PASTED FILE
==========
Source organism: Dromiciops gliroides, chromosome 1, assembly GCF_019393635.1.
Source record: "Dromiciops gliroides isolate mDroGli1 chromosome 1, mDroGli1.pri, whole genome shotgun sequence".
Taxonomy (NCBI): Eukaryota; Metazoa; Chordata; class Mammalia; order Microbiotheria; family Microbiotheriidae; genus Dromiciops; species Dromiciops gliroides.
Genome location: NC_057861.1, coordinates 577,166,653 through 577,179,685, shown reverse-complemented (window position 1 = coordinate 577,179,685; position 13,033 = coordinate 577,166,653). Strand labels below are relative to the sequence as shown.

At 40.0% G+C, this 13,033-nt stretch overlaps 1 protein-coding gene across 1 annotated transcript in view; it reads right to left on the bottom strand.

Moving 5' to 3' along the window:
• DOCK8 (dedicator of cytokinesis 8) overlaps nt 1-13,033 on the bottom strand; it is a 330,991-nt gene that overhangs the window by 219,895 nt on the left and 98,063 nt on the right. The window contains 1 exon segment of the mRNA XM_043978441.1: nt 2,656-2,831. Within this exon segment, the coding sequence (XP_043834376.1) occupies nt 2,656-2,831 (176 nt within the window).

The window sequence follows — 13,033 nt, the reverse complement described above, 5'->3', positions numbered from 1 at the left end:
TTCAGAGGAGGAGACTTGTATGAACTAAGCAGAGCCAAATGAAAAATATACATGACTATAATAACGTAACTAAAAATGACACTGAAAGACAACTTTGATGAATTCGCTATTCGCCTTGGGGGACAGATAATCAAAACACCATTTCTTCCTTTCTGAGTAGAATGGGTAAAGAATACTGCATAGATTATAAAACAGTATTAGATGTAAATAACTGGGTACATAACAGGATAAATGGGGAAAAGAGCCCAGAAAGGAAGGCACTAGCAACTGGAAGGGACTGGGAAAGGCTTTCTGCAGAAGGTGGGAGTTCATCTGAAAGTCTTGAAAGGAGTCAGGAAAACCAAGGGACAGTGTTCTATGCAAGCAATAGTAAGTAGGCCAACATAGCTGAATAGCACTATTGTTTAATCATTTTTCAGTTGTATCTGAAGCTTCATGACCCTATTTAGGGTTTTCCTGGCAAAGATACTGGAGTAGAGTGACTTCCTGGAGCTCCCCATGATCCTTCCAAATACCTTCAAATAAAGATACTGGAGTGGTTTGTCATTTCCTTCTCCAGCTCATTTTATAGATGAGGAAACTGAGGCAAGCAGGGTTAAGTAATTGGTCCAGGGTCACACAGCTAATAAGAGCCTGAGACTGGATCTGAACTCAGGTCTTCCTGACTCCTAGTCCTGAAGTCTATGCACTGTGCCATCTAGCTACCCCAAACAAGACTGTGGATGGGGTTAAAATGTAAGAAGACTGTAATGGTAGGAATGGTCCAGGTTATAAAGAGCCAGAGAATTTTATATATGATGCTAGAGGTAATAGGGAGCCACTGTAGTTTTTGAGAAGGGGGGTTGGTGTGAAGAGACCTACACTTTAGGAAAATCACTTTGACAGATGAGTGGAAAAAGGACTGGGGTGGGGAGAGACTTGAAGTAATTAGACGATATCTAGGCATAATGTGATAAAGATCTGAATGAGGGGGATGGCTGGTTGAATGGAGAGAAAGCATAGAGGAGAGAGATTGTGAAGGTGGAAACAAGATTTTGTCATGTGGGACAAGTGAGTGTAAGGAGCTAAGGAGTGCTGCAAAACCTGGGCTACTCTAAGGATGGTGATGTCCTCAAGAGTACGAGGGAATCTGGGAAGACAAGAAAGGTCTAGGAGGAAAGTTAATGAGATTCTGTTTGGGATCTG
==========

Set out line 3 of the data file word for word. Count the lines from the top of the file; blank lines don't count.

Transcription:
Taxonomy (NCBI): Eukaryota; Metazoa; Chordata; class Mammalia; order Microbiotheria; family Microbiotheriidae; genus Dromiciops; species Dromiciops gliroides.